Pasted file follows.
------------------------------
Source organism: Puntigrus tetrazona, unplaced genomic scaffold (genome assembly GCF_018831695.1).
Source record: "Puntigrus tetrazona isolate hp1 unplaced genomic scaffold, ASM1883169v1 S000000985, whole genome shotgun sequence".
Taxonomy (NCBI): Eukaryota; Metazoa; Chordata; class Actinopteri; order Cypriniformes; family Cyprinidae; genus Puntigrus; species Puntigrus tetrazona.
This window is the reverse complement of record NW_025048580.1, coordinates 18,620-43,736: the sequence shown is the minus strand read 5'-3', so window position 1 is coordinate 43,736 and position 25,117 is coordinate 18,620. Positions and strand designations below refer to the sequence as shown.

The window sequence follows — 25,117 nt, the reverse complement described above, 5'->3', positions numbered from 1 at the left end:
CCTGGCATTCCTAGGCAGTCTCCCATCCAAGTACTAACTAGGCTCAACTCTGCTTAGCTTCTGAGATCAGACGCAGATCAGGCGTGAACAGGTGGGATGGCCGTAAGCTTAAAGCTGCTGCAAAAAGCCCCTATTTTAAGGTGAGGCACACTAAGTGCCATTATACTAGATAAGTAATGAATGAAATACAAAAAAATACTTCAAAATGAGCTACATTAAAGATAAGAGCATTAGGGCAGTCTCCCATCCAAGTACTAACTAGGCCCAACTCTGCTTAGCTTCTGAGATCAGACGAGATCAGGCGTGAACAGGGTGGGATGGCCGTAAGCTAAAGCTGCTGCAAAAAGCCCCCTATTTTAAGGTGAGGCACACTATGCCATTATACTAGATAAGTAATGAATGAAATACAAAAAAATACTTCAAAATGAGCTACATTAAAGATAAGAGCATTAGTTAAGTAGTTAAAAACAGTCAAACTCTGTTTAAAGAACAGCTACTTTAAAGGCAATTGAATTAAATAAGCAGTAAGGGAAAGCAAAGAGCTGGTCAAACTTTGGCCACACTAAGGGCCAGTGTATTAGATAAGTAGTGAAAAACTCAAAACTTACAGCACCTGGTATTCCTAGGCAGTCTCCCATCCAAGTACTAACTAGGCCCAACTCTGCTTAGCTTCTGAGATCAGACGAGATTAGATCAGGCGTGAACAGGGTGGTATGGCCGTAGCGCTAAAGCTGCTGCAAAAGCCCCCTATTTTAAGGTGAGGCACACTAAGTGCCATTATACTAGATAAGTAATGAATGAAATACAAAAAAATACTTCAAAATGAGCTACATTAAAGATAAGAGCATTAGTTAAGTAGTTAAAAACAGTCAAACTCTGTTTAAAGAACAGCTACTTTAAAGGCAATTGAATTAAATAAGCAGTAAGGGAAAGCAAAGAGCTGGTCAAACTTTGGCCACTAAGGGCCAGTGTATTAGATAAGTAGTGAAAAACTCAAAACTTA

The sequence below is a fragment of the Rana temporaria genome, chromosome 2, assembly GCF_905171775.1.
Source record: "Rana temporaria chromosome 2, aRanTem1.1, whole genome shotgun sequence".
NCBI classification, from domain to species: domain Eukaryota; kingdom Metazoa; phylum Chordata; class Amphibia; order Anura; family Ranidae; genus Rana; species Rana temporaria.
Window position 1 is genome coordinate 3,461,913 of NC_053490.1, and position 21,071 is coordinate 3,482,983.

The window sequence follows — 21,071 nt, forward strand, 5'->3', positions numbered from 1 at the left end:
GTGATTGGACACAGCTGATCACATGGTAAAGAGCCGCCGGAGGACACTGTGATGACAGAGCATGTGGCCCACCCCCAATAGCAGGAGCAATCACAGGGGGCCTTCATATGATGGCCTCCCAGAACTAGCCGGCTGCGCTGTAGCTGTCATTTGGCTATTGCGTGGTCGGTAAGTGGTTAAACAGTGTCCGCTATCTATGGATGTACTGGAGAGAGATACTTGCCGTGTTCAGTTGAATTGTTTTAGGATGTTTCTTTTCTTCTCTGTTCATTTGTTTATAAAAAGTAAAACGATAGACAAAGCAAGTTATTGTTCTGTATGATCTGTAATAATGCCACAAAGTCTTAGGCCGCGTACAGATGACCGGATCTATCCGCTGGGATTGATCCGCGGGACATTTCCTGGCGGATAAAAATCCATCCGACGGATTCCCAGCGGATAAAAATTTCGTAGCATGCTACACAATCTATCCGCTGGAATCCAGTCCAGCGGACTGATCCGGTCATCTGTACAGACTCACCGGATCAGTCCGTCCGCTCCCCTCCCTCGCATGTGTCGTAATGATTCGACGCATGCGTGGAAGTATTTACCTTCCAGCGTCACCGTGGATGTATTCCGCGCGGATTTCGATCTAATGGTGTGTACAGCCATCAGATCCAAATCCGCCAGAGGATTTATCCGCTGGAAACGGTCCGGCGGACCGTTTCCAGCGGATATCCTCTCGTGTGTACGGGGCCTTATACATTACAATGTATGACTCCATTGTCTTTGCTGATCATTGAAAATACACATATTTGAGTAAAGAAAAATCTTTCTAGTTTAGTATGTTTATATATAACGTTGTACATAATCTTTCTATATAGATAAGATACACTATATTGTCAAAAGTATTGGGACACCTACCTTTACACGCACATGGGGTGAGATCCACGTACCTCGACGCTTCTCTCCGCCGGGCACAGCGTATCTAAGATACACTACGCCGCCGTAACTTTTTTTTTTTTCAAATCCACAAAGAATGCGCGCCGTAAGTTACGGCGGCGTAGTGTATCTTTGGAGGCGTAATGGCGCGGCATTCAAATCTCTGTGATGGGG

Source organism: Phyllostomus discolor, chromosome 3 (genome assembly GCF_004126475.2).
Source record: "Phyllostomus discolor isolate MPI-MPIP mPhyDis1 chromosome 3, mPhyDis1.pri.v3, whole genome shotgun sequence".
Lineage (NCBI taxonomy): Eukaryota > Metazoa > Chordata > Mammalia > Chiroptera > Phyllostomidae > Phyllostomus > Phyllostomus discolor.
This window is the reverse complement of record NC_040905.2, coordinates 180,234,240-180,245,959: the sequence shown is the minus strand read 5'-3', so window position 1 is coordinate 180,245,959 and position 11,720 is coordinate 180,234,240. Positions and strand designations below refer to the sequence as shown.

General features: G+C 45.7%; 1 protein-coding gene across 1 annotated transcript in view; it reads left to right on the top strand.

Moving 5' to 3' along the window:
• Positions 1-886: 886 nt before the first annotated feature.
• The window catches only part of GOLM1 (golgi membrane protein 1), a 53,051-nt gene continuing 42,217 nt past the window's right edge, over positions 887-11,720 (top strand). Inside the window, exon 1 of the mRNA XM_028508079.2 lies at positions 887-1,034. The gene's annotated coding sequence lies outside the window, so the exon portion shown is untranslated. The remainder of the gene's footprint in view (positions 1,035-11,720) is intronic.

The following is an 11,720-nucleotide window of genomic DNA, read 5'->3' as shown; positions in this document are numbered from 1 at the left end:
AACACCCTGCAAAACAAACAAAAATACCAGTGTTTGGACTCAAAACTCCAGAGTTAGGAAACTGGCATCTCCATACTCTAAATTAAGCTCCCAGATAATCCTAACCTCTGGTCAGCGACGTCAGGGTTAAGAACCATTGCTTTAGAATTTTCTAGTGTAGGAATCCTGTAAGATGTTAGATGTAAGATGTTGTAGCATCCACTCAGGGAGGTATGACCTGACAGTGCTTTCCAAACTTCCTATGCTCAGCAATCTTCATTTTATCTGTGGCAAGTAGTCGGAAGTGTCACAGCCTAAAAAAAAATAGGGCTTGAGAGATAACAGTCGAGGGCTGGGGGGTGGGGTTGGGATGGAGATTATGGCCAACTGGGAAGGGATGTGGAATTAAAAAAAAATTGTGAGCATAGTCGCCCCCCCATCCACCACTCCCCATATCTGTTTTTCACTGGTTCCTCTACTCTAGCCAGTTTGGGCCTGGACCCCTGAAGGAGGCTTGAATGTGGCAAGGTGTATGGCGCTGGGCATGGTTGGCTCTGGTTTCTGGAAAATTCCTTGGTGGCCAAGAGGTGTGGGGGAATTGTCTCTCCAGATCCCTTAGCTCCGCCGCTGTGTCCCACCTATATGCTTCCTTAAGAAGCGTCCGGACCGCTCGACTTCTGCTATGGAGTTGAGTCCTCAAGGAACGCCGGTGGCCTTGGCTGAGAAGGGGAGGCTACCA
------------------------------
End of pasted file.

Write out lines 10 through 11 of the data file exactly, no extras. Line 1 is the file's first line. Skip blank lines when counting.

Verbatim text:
Window position 1 is genome coordinate 3,461,913 of NC_053490.1, and position 21,071 is coordinate 3,482,983.

The window sequence follows — 21,071 nt, forward strand, 5'->3', positions numbered from 1 at the left end: